Tuesday, May 14, 2013
A home-schooled high school student mentored by East Carolina University faculty is one of eight North Carolina students to compete in the International Science and Engineering Fair.
Alina Suedbeck will present her research on the pores of different caterpillar species at Intel ISEF, the world’s largest international pre-college science competition. The event is being held this week in Phoenix, Ariz. Suedbeck is the first from the state’s northeastern region to be accepted into the ISEF.
Her research began when she applied for the inaugural biodiversity scholarship from the ECU Center for Biodiversity, open to Pitt County high school students conducting research on local plant and animal diversity. Participating students were matched with faculty mentors to assist them in project planning.
Suedbeck was paired with Dr. Tom Fink, and also received statistical advice from Dr. Tim Christensen. Both men are professors in the department of biology and work in the ECU Center for Biodiversity.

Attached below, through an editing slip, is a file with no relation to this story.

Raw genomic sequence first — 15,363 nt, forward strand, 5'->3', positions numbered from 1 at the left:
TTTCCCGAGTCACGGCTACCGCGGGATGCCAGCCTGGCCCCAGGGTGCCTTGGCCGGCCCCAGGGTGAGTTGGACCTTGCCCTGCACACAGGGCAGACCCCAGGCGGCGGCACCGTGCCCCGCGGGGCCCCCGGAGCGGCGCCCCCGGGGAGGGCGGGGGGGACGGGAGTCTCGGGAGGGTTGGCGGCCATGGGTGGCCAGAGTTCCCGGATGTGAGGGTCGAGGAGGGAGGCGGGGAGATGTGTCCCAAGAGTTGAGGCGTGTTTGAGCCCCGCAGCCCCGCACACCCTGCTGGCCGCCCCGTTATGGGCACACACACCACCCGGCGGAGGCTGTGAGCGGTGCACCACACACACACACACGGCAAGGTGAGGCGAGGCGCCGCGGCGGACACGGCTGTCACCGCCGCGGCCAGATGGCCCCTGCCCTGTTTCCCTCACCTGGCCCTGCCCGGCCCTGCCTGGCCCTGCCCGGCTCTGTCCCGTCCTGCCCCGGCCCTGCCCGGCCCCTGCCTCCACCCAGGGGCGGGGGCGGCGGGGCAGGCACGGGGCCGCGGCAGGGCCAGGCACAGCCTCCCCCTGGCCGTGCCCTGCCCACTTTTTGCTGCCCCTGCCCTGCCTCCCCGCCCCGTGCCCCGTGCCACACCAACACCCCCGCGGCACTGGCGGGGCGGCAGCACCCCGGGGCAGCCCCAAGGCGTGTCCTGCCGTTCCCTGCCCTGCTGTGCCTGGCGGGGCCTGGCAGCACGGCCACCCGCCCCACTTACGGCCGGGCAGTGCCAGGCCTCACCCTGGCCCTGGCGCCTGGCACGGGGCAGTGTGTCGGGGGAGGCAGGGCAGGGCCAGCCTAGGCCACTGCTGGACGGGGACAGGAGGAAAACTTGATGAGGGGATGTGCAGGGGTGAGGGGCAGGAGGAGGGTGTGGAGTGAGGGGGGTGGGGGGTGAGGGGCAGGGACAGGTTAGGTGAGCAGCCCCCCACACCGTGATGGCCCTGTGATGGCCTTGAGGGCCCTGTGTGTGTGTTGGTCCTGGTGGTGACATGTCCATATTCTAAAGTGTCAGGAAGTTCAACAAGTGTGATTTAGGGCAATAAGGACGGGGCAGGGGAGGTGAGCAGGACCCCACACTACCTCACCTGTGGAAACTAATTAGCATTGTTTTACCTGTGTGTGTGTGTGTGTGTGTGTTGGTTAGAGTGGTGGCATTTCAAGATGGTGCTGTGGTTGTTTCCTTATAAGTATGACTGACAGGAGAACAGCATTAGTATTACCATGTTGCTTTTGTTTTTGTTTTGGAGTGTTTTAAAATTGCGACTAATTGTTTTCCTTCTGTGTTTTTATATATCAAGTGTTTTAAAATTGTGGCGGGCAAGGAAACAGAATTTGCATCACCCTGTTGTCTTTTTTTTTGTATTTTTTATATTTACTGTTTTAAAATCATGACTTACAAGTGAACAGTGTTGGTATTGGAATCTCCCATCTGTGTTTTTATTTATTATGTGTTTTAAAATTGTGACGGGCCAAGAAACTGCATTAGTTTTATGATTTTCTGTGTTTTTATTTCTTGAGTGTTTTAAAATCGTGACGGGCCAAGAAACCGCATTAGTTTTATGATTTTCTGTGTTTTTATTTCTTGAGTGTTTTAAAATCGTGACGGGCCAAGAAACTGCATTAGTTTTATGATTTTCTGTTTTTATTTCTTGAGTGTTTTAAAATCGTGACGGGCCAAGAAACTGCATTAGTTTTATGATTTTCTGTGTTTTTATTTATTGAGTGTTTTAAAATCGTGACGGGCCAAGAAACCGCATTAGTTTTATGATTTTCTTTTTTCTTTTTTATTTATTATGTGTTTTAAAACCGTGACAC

The students presented their work at ECU’s annual Earth Day Expo on April 18. Suedbeck won the scholarship competition, which comes with a $1,000 cash prize.
She won first place in the N.C. Northeast Regional Science and Engineering Fair at ECU and won third place in her division at the state competition of the N.C. Student Academy of Sciences on March 15 at the N.C. School of Science and Mathematics in Durham. In addition, she won first place in her division at the state Science and Engineering Fair on March 16 at Meredith College in Raleigh. That qualified her for the international competition in Phoenix this month. In addition, she has been offered a $10,000 scholarship to Meredith College.
Alina is the daughter of Dorothy and John Suedbeck.
via The Daily Reflector.